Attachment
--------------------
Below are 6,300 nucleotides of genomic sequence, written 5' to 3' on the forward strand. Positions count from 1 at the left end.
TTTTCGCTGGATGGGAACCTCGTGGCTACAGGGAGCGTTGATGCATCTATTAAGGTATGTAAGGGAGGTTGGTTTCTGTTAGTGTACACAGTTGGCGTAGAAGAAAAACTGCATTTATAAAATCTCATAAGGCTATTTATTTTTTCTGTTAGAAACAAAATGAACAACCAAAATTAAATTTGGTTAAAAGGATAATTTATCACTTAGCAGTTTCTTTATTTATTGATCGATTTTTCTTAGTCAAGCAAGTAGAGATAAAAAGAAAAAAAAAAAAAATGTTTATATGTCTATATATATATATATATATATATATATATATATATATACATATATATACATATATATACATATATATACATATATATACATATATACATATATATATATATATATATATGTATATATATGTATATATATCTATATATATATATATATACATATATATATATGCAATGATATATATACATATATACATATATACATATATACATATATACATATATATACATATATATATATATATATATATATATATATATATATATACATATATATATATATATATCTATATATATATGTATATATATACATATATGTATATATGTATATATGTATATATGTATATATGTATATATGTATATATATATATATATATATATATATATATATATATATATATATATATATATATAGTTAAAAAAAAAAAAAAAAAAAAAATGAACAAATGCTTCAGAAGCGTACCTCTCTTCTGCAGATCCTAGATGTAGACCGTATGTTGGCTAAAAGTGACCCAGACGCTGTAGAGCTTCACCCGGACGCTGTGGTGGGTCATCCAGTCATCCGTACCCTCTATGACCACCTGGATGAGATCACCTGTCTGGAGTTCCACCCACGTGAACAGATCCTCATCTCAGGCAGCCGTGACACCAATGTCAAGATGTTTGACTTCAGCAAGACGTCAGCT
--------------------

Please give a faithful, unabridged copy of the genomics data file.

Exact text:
Below are 6,300 nucleotides of genomic sequence, written 5' to 3' on the forward strand. Positions count from 1 at the left end.
TTTTCGCTGGATGGGAACCTCGTGGCTACAGGGAGCGTTGATGCATCTATTAAGGTATGTAAGGGAGGTTGGTTTCTGTTAGTGTACACAGTTGGCGTAGAAGAAAAACTGCATTTATAAAATCTCATAAGGCTATTTATTTTTTCTGTTAGAAACAAAATGAACAACCAAAATTAAATTTGGTTAAAAGGATAATTTATCACTTAGCAGTTTCTTTATTTATTGATCGATTTTTCTTAGTCAAGCAAGTAGAGATAAAAAGAAAAAAAAAAAAAATGTTTATATGTCTATATATATATATATATATATATATATATATATATATACATATATATACATATATATACATATATATACATATATATACATATATACATATATATATATATATATATATGTATATATATGTATATATATCTATATATATATATATATACATATATATATATGCAATGATATATATACATATATACATATATACATATATACATATATACATATATATACATATATATATATATATATATATATATATATATATATATACATATATATATATATATATCTATATATATATGTATATATATACATATATGTATATATGTATATATGTATATATGTATATATGTATATATGTATATATATATATATATATATATATATATATATATATATATATATATATATATATAGTTAAAAAAAAAAAAAAAAAAAAAATGAACAAATGCTTCAGAAGCGTACCTCTCTTCTGCAGATCCTAGATGTAGACCGTATGTTGGCTAAAAGTGACCCAGACGCTGTAGAGCTTCACCCGGACGCTGTGGTGGGTCATCCAGTCATCCGTACCCTCTATGACCACCTGGATGAGATCACCTGTCTGGAGTTCCACCCACGTGAACAGATCCTCATCTCAGGCAGCCGTGACACCAATGTCAAGATGTTTGACTTCAGCAAGACGTCAGCT